Why should I read DeLeuze?

I listen to a Christian hipster podcast called Homebrewed Christianity. They were recently part of a conference called Subverting the Norm where the topic was radical theology, the theology of people like John Caputo and Peter Rollins. It’s hard to tell what exactly radical theology is claiming about God. It descends from the “God is dead” theology of 50 years ago which apparently isn’t atheistic so much as it is apophatic, saying that we can’t know as much with certainty about God as we would like. Anyway, listening to the podcast today, I heard a guy talking about how the French theorist Gilles DeLeuze had opened his eyes. So I wanted to pose the question to any of my hipster theory-head readers: why should I read DeLeuze or Malabou or other contemporary European continental philosophers or for that matter Nietzsche, Heidegger, or Hegel? Continue reading

Five C’s of Christian Mansplanation

I witnessed a conversation on facebook last night where one of these young, restless, well informed Christian guys was being a mansplaining stereotype of himself. There is a particular form of Christian thought that causes people (usually men because of how we’re wired but occasionally women) to think they’re experts in the faith after maybe a couple of years of serious Bible study. Their expertise then gives them the duty to “mansplain” Christianity, e.g. do things like ask patronizing, predictable rhetorical questions of complete strangers in social media in order to help them become experts in Christianity too. This morning while taking a bath, I thought of five C’s that characterize Christian mansplanation: clarity, conclusiveness, conformity, commodity, and control. Continue reading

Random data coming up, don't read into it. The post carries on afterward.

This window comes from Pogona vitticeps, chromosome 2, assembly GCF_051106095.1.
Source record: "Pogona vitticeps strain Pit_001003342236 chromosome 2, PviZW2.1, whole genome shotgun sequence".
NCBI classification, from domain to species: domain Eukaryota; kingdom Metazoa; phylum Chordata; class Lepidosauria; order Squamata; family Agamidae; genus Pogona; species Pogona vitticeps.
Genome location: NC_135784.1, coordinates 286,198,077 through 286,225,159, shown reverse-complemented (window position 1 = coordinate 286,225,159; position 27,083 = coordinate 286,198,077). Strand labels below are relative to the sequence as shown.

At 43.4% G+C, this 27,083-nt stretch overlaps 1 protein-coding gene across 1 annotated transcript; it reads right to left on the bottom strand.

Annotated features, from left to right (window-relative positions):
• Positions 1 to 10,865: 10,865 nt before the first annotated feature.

Word, life, light: the eternal side of Christmas

I decided to do something different for my LifeSign sermon this weekend. Normally for Christmas, we look at the accounts of Christ’s birth given in the gospels of Matthew and Luke. Mark starts with Jesus’ baptism rather than his birth. John describes Jesus’ incarnation from His eternal perspective as the Word of God who became flesh. Part of John’s opening is one of my favorite verses in the whole Bible, John 1:5, which says, “The light shines in the darkness, and the darkness did not seize it.” Since there’s a lot of darkness in our world right now with school shootings and fiscal cliffs in the news, I felt called to preach on John 1:1-5 about the hope that is established by the incredible eternal identity of the baby who was born in Bethlehem. I will summarize my message below. Here is the audio: Continue reading